Also, don’t overlook the Paseo la Princesa, where artisans sell their wares and live music fills the air, especially on Sunday evenings.
San Juan proper offers a stylish shopping, dining and nightlife scene, particularly in the South Fortaleza Street (SoFo) neighborhood. Expect a trendy, hip setting here, but also one respectful of Puerto Rico’s old culture; you’ll find sharp fashion and classic-style dancing.
Driving around parts of Puerto Rico will remind you that you haven’t left the U.S.: Many of the well-paved roads are lined with convenience stores, malls and familiar restaurants. But the minute you sit down to a fresh seafood meal on a cliff overlooking the sea, you’ll know you’ve left home.
An excellent area for such indulgences is the Porta Caribe on Puerto Rico’s southwest coast, home to the city of Ponce and the seaside town of La Parguera. The highlight of Ponce, Puerto Rico’s second-largest city, is the Plaza las Delicias, a town square brimming with gardens, fountains and the historic Cathedral of Our Lady Guadeloupe. Ponce’s architecture melds classical, art deco and Creole styles, somewhat like New Orleans.
La Parguera, further west of Ponce, has an inviting pedestrian mall with a carnival atmosphere: Vendors sell trinkets, food and drinks; live bands set up on the patios of bars; and – anywhere near the town dock – boat-tour operators chase down tourists to sell tickets to La Parguera’s biggest attraction, its bioluminescent bay. A 20-minute boat ride from the dock brings you to a bay teeming with millions of microscopic organisms that create an underwater glow. Most tour boats include a local who will swim in the bay, further stirring the microorganisms and brightening the glow.
To be educationally enlightened, a tour of the Fort of San Cristóbal is mandatory. The wall was first installed to protect the city from island intruders in the 1500s. The wall was later burned, and all of the historical information was destroyed with it. Finally, the fort was used during the Spanish-American War for protection of the city. Tours are available to re-enact the soldiers’ experiences during the war, including the dungeon, the bunkers and the secret paths within the fort. The southwest coast also boasts the Dry Forest of Guánica, where cacti share space with deciduous trees. Just offshore, accessible by sea kayak, are miles of snorkel-friendly reefs and mangroves.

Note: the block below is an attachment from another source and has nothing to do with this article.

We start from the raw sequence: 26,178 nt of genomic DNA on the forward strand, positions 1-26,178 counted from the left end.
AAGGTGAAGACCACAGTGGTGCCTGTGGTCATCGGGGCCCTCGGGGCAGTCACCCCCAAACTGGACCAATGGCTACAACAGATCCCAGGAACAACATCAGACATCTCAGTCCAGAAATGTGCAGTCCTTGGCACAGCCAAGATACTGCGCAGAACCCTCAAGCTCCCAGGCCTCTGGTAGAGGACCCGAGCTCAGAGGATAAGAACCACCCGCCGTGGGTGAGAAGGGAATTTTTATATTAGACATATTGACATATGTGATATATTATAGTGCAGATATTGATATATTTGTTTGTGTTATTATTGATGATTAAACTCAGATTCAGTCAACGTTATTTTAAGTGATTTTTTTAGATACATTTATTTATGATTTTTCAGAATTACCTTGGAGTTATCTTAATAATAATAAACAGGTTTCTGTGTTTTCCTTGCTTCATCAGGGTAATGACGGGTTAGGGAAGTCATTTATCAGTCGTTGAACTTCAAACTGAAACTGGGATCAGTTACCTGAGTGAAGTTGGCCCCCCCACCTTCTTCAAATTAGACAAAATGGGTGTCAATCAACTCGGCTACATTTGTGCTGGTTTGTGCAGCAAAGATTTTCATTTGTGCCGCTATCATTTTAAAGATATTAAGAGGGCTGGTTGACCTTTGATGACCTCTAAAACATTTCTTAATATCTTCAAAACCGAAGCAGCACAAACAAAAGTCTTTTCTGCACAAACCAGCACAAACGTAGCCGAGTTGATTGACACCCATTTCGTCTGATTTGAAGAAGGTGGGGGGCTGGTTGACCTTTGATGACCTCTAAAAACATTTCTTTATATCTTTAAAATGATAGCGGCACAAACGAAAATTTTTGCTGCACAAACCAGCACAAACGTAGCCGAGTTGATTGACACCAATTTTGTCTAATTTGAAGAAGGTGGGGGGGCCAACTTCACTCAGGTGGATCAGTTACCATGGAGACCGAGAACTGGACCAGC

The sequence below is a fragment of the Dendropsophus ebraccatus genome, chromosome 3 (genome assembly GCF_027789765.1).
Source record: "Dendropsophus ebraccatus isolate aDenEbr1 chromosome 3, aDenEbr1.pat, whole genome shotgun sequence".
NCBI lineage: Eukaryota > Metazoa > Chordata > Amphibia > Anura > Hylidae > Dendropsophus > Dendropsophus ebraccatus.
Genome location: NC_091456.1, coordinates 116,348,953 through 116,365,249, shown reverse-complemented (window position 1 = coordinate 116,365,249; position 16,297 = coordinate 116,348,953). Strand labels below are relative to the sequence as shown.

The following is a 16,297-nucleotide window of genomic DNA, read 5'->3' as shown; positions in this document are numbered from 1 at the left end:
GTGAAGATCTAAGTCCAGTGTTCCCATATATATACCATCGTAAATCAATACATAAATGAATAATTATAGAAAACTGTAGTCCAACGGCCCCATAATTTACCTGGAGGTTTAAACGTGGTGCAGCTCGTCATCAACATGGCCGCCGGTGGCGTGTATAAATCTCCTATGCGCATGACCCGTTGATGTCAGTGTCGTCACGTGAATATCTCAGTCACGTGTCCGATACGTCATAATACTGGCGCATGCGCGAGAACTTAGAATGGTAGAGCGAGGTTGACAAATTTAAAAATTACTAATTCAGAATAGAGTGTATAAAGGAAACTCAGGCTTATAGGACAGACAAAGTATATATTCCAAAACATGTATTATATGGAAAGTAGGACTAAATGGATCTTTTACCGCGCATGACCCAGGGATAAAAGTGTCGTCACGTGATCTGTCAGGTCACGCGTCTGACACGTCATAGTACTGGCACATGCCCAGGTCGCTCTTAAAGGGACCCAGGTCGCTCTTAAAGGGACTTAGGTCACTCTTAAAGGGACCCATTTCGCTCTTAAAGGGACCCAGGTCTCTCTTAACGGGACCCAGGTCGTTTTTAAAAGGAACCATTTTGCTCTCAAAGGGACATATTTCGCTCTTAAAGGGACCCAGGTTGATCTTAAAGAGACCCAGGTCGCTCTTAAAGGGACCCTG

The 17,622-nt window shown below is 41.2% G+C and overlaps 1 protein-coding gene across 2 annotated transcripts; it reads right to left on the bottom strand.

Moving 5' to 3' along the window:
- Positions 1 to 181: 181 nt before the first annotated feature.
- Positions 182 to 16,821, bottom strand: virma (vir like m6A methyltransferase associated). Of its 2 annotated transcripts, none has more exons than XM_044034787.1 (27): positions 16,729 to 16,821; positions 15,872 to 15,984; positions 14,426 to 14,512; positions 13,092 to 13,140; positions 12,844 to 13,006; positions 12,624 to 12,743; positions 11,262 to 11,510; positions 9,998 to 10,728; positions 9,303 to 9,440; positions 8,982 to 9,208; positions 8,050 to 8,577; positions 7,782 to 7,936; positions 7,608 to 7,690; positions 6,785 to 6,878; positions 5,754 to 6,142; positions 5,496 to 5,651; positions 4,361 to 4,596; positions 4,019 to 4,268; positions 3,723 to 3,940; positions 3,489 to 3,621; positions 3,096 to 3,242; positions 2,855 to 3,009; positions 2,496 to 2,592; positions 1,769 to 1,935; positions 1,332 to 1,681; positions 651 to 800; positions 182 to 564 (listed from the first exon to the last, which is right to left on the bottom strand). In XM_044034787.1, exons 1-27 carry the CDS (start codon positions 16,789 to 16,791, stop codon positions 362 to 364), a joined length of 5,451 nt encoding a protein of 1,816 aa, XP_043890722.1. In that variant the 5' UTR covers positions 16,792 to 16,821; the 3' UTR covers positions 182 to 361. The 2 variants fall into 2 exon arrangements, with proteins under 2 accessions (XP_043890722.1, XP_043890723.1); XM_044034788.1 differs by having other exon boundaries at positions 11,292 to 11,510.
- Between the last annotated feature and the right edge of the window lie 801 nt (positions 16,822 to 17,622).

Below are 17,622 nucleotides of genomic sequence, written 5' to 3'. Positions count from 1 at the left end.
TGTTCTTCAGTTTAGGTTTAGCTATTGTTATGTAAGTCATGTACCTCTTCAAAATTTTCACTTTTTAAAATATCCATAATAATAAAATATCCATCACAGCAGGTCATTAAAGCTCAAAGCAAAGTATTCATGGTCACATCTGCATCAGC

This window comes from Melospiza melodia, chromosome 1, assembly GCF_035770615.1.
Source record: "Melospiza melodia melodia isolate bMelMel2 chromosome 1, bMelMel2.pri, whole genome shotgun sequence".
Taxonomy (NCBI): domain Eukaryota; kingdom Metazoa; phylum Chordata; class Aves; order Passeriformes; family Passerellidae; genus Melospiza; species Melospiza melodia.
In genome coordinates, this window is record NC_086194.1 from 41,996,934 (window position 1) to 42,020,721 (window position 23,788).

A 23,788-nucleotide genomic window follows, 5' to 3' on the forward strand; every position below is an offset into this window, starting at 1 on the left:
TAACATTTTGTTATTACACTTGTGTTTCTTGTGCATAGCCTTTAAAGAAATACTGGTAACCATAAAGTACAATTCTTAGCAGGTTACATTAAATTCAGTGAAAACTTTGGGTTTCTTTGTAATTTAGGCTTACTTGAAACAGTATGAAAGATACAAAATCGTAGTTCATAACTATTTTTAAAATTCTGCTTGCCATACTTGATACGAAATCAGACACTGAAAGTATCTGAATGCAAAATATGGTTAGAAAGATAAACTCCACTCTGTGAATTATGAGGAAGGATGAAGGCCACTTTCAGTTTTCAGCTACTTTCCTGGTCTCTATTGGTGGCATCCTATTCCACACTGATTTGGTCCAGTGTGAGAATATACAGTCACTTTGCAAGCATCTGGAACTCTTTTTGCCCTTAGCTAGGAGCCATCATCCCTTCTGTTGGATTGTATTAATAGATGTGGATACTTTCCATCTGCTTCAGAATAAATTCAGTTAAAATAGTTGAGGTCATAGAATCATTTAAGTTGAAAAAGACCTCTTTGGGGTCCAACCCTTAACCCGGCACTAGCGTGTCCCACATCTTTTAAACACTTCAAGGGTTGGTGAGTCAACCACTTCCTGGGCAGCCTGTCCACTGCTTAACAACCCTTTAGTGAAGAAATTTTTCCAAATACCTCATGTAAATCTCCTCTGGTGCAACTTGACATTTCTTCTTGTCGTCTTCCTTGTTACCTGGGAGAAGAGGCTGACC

Porta Del Sol, on the west coast, is just being discovered for its low-key ambience. Rincón is a charming city whose waters are known for excellent windsurfing conditions. Surfers drop in on 20-foot waves. A zoo enchants visitors of all ages in Mayagüez, whose bustling plaza is reminiscent of Spanish-colonial days.
Puerto Rico’s most famous nature preserve is the rain forest of El Yunque, the only tropical rain forest managed by the U.S. Forest Service. El Yunque actually combines three types of forests (rain, montane and dwarf) and boasts two waterfalls and 50 varieties of ferns, 20 types of orchids, and dozens of species of birds and frogs. The park has a visitors’ center called El Portal, where you can find informative exhibits and popular hiking trails. The mountains of El Yunque reach 3,500 feet and are often shrouded in clouds; the rain forest receives some 100 billion gallons of rainwater annually.
Another, lesser known, rain forest on the island is in the Luquillo Mountains, where the chanting coquí frog shares space with the endangered Puerto Rican parrot and myriad other birds.